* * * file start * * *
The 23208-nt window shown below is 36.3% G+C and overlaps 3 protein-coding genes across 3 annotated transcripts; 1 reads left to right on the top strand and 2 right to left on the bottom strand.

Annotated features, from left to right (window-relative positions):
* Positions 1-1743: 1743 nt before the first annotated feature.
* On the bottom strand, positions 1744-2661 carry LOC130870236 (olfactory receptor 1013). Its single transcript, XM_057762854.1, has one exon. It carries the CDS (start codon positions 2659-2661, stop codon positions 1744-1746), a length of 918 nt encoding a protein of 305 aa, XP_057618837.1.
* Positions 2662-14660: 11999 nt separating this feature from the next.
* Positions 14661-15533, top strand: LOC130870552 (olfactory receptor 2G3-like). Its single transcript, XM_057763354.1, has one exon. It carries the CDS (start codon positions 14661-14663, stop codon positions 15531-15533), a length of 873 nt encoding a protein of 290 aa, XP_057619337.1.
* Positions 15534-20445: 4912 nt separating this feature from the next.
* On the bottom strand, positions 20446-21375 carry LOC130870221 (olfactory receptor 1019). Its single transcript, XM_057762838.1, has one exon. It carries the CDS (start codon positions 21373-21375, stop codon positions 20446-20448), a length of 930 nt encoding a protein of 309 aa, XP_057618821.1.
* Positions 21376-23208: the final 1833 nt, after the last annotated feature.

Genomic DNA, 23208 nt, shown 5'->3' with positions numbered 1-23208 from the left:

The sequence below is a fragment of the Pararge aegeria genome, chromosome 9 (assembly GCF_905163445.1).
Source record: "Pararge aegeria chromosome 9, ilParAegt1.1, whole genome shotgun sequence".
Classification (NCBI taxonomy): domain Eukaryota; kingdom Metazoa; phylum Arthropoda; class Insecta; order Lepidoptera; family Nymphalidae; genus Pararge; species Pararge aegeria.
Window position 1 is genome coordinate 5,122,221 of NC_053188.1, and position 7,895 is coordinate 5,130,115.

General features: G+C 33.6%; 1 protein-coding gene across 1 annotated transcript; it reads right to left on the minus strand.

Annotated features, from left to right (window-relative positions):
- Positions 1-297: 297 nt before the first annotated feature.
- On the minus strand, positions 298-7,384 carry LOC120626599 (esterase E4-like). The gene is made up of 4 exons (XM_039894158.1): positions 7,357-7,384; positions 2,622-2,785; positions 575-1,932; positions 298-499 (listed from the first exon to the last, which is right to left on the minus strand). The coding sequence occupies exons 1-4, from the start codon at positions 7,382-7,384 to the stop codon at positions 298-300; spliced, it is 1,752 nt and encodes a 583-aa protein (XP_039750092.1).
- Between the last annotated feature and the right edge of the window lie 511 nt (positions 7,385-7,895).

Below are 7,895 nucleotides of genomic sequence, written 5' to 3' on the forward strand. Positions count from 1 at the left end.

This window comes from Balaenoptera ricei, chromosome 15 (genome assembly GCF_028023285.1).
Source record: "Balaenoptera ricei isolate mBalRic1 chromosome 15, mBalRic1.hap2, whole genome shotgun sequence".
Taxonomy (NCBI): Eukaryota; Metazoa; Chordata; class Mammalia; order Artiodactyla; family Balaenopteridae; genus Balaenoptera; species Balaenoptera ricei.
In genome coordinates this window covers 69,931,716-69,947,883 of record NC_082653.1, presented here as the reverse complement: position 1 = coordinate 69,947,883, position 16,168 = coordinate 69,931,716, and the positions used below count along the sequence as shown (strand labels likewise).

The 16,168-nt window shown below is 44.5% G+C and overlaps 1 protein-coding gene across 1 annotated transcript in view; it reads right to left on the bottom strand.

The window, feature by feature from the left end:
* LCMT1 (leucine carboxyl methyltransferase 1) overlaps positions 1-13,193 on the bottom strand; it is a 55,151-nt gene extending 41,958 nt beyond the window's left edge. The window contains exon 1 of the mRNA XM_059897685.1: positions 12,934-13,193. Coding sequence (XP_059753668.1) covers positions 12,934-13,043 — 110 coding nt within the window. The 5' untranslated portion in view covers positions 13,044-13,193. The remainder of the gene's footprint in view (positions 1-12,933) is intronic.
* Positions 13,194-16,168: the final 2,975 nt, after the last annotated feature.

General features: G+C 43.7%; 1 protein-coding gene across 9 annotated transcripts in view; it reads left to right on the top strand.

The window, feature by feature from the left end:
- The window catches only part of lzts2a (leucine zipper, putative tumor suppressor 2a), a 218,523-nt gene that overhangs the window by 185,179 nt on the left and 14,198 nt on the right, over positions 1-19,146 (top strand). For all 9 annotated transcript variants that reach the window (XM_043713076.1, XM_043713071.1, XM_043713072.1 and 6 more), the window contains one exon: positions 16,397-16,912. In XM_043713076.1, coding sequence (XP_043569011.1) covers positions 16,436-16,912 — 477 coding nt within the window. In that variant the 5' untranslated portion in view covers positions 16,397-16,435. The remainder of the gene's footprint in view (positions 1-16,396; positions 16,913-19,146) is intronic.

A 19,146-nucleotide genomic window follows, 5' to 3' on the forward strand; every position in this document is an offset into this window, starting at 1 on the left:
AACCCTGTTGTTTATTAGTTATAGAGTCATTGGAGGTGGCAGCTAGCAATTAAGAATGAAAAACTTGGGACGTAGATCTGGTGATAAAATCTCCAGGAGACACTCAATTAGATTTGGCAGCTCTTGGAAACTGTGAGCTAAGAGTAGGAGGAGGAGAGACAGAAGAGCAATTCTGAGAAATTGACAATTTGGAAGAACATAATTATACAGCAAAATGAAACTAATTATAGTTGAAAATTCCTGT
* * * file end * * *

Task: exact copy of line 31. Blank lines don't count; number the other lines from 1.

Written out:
- The window catches only part of lzts2a (leucine zipper, putative tumor suppressor 2a), a 218,523-nt gene that overhangs the window by 185,179 nt on the left and 14,198 nt on the right, over positions 1-19,146 (top strand). For all 9 annotated transcript variants that reach the window (XM_043713076.1, XM_043713071.1, XM_043713072.1 and 6 more), the window contains one exon: positions 16,397-16,912. In XM_043713076.1, coding sequence (XP_043569011.1) covers positions 16,436-16,912 — 477 coding nt within the window. In that variant the 5' untranslated portion in view covers positions 16,397-16,435. The remainder of the gene's footprint in view (positions 1-16,396; positions 16,913-19,146) is intronic.